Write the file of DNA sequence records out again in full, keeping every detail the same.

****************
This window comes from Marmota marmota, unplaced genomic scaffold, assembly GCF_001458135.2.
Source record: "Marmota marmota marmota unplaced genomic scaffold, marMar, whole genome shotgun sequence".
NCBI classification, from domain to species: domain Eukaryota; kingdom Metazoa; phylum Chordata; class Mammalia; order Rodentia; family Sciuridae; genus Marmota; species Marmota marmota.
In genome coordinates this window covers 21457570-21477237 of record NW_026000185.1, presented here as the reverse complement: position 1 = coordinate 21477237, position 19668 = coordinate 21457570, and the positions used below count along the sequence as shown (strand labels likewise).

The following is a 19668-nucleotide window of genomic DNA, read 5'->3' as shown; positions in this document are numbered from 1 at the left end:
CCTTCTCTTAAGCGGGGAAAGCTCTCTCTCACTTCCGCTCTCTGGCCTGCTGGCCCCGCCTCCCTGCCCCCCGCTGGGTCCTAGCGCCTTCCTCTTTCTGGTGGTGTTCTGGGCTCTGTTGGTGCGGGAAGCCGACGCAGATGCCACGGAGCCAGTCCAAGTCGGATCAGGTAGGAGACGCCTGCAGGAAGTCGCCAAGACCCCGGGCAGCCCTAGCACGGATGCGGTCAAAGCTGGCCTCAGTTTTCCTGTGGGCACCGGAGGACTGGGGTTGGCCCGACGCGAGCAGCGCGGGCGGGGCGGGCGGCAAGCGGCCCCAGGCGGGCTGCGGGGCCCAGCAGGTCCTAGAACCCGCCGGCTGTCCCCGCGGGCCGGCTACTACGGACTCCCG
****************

This window comes from Marmota marmota, unplaced genomic scaffold, assembly GCF_001458135.2.
Source record: "Marmota marmota marmota unplaced genomic scaffold, marMar, whole genome shotgun sequence".
NCBI classification, from domain to species: domain Eukaryota; kingdom Metazoa; phylum Chordata; class Mammalia; order Rodentia; family Sciuridae; genus Marmota; species Marmota marmota.
In genome coordinates this window covers 21457570-21477237 of record NW_026000185.1, presented here as the reverse complement: position 1 = coordinate 21477237, position 19668 = coordinate 21457570, and the positions used below count along the sequence as shown (strand labels likewise).

The following is a 19668-nucleotide window of genomic DNA, read 5'->3' as shown; positions in this document are numbered from 1 at the left end:
CCTTCTCTTAAGCGGGGAAAGCTCTCTCTCACTTCCGCTCTCTGGCCTGCTGGCCCCGCCTCCCTGCCCCCCGCTGGGTCCTAGCGCCTTCCTCTTTCTGGTGGTGTTCTGGGCTCTGTTGGTGCGGGAAGCCGACGCAGATGCCACGGAGCCAGTCCAAGTCGGATCAGGTAGGAGACGCCTGCAGGAAGTCGCCAAGACCCCGGGCAGCCCTAGCACGGATGCGGTCAAAGCTGGCCTCAGTTTTCCTGTGGGCACCGGAGGACTGGGGTTGGCCCGACGCGAGCAGCGCGGGCGGGGCGGGCGGCAAGCGGCCCCAGGCGGGCTGCGGGGCCCAGCAGGTCCTAGAACCCGCCGGCTGTCCCCGCGGGCCGGCTACTACGGACTCCCG